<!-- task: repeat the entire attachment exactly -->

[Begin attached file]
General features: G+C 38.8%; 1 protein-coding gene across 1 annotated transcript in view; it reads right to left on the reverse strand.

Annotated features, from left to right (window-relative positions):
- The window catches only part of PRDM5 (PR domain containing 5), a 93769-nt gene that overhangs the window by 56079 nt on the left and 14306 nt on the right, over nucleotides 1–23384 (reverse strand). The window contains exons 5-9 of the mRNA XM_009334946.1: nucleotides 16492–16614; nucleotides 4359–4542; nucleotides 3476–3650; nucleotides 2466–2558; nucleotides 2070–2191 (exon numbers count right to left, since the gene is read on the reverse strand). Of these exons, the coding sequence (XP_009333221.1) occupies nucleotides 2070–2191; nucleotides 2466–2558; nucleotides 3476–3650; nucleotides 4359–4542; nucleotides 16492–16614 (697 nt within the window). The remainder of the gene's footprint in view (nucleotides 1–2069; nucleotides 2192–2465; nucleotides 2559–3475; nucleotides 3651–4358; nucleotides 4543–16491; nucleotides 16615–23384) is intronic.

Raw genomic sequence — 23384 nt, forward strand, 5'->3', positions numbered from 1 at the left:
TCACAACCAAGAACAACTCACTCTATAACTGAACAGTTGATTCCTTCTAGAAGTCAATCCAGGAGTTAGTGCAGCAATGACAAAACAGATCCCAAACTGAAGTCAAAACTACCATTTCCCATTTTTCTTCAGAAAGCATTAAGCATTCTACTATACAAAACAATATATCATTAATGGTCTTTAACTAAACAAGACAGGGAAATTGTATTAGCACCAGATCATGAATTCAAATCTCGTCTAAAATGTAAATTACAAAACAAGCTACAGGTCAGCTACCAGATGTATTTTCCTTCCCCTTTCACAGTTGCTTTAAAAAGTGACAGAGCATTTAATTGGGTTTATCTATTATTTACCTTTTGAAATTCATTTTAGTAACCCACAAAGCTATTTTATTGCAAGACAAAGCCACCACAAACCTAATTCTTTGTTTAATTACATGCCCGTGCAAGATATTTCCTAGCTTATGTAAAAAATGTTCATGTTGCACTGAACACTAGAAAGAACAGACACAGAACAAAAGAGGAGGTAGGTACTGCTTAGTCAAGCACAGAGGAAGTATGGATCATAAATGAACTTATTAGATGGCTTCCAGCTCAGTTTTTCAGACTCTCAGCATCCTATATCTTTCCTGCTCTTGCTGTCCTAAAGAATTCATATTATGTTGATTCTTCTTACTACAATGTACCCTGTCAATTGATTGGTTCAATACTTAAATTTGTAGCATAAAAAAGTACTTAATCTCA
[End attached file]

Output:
General features: G+C 38.8%; 1 protein-coding gene across 1 annotated transcript in view; it reads right to left on the reverse strand.

Annotated features, from left to right (window-relative positions):
- The window catches only part of PRDM5 (PR domain containing 5), a 93769-nt gene that overhangs the window by 56079 nt on the left and 14306 nt on the right, over nucleotides 1–23384 (reverse strand). The window contains exons 5-9 of the mRNA XM_009334946.1: nucleotides 16492–16614; nucleotides 4359–4542; nucleotides 3476–3650; nucleotides 2466–2558; nucleotides 2070–2191 (exon numbers count right to left, since the gene is read on the reverse strand). Of these exons, the coding sequence (XP_009333221.1) occupies nucleotides 2070–2191; nucleotides 2466–2558; nucleotides 3476–3650; nucleotides 4359–4542; nucleotides 16492–16614 (697 nt within the window). The remainder of the gene's footprint in view (nucleotides 1–2069; nucleotides 2192–2465; nucleotides 2559–3475; nucleotides 3651–4358; nucleotides 4543–16491; nucleotides 16615–23384) is intronic.

Raw genomic sequence — 23384 nt, forward strand, 5'->3', positions numbered from 1 at the left:
TCACAACCAAGAACAACTCACTCTATAACTGAACAGTTGATTCCTTCTAGAAGTCAATCCAGGAGTTAGTGCAGCAATGACAAAACAGATCCCAAACTGAAGTCAAAACTACCATTTCCCATTTTTCTTCAGAAAGCATTAAGCATTCTACTATACAAAACAATATATCATTAATGGTCTTTAACTAAACAAGACAGGGAAATTGTATTAGCACCAGATCATGAATTCAAATCTCGTCTAAAATGTAAATTACAAAACAAGCTACAGGTCAGCTACCAGATGTATTTTCCTTCCCCTTTCACAGTTGCTTTAAAAAGTGACAGAGCATTTAATTGGGTTTATCTATTATTTACCTTTTGAAATTCATTTTAGTAACCCACAAAGCTATTTTATTGCAAGACAAAGCCACCACAAACCTAATTCTTTGTTTAATTACATGCCCGTGCAAGATATTTCCTAGCTTATGTAAAAAATGTTCATGTTGCACTGAACACTAGAAAGAACAGACACAGAACAAAAGAGGAGGTAGGTACTGCTTAGTCAAGCACAGAGGAAGTATGGATCATAAATGAACTTATTAGATGGCTTCCAGCTCAGTTTTTCAGACTCTCAGCATCCTATATCTTTCCTGCTCTTGCTGTCCTAAAGAATTCATATTATGTTGATTCTTCTTACTACAATGTACCCTGTCAATTGATTGGTTCAATACTTAAATTTGTAGCATAAAAAAGTACTTAATCTCA